Who’s that person in your life with whom you can safely be honest and open? By safely, I mean, if you say something that shouldn’t be said, they won’t publish it to the world around you, but they will offer you correction.
My wife, Amy, is the first person who comes to my mind. Recently I was speaking with others about various religions, a subject I am passionate about. We weren’t arguing, but my voice is known to carry—louder than I think it is. I said something that wasn’t offensive to the people in my group, and in the moment, it seemed fine. Amy gave me a hard look, with her finger in front of her mouth; without words, she said, “stop talking,” or maybe it was, “shut-up!” I stopped, but it was too late. In this public setting, a person of a different ethnicity, and I’m assuming of a different religion than mine, clearly heard me, looked our direction, and walked away. I half-way saw it; my wife saw it completely. My words may have been very offensive to this other person. Ugghhh, I felt bad.
I hope we can all have people, like my lovely wife, who speak honestly and openly to us, because they love us, because they care about us improving ourselves, because they know that words and actions can hurt others, and because in the moment, as we are perhaps passionate about something, we aren’t hearing ourselves. Unfortunately, people don’t often say something when others would really be helped by it, unless it’s someone close to them, like a spouse, another family member, or a mentor. Others don’t say something because it may be too personal, or it may cause unwanted conflict or drama.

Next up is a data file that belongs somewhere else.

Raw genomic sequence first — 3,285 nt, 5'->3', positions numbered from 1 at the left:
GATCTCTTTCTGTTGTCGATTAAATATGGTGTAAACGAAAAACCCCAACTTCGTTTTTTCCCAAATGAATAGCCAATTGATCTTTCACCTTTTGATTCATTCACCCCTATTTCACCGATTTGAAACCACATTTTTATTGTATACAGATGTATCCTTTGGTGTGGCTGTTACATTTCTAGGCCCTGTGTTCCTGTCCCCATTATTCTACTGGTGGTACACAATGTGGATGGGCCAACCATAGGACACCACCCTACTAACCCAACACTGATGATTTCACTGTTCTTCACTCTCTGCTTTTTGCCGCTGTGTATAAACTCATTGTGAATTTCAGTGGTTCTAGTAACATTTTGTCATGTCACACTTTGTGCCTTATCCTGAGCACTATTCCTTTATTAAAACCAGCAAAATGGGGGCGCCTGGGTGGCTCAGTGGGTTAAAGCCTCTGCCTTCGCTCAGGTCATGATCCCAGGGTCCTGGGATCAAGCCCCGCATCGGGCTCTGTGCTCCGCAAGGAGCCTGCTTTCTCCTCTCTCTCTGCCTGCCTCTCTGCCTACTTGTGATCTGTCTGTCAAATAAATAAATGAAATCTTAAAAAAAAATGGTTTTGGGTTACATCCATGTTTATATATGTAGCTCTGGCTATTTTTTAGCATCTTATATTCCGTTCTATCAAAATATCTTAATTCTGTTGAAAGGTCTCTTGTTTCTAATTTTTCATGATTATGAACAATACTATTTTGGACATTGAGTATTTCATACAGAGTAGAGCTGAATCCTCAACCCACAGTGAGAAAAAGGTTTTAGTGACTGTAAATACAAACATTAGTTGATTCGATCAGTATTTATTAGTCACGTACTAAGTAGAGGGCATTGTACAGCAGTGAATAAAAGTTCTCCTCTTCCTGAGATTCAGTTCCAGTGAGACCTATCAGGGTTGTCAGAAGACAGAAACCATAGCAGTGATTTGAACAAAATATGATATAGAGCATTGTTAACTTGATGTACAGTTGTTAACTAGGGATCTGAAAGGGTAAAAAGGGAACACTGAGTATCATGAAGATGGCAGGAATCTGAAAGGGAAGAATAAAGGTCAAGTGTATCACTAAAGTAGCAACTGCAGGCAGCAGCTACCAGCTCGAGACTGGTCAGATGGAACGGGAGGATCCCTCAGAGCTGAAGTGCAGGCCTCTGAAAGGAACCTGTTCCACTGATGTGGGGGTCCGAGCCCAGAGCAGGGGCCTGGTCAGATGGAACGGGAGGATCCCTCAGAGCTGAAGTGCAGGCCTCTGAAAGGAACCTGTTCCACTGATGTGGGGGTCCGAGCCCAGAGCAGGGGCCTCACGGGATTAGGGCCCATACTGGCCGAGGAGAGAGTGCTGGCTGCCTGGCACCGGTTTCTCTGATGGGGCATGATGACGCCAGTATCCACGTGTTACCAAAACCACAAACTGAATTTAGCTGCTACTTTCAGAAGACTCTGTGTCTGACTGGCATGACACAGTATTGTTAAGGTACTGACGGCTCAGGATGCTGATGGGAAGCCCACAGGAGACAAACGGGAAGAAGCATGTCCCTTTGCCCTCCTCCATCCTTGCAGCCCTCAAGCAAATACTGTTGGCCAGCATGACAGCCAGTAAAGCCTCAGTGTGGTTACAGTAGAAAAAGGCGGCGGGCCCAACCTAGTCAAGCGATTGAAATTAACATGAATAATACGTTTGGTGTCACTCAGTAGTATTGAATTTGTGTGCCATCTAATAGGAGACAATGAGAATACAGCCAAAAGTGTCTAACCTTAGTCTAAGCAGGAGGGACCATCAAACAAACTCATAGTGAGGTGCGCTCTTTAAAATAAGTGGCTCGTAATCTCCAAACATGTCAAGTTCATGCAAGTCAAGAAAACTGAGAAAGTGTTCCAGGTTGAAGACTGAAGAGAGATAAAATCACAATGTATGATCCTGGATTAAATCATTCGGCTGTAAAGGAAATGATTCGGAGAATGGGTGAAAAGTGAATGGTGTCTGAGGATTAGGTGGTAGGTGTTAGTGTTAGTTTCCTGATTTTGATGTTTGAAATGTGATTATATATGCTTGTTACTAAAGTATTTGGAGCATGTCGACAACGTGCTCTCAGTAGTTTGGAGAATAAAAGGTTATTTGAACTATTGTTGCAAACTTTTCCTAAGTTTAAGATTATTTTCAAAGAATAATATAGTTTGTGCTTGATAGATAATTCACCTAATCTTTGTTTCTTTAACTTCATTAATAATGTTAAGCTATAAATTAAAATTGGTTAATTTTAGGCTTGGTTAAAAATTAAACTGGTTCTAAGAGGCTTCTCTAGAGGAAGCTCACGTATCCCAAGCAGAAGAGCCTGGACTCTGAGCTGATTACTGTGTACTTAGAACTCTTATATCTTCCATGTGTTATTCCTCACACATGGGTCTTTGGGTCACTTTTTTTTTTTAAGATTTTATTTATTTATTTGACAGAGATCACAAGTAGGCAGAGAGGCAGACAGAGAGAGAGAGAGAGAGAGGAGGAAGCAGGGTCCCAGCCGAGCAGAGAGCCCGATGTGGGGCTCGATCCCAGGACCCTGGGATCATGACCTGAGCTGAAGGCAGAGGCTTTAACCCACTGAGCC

Jesus often cared enough to say something for a group of twelve ordinary men—his disciples. They sometimes said ridiculous things, and they reacted impulsively. Upon hearing of Jesus, who was from Nazareth, Nathanael blurted out near Jesus, “Nazareth! Can anything good come from there?” Brothers James and John asked Jesus if he wanted them to call fire down from heaven to destroy some people who were not welcoming. Peter cut off the ear of a man in defending Jesus, against Jesus’ will. A few hours later, as he was afraid, Peter denied knowing Jesus. Still, Jesus stuck with them, and he corrected them; he didn’t let them unknowingly wallow in their idiocy. They were being prepared to begin, and to lead, the Church.
I took up the subject of racial insensitivity, and specifically the use of the term “blackface,” with my friend and colleague, Pastor Dwayne Williams. Listen to our podcast episode, A Need for Honest Discussion, and Grace, which comes out on July 10. It’s one of those subjects about which I am ignorant, and vulnerable. In those situations, you’ll find Dwayne to be one of the people you want in your corner.
Thought questions: Who is that safe person for you, with whom you can speak vulnerably, and know that at times they might correct you? By the way, how do you receive correction, and criticism?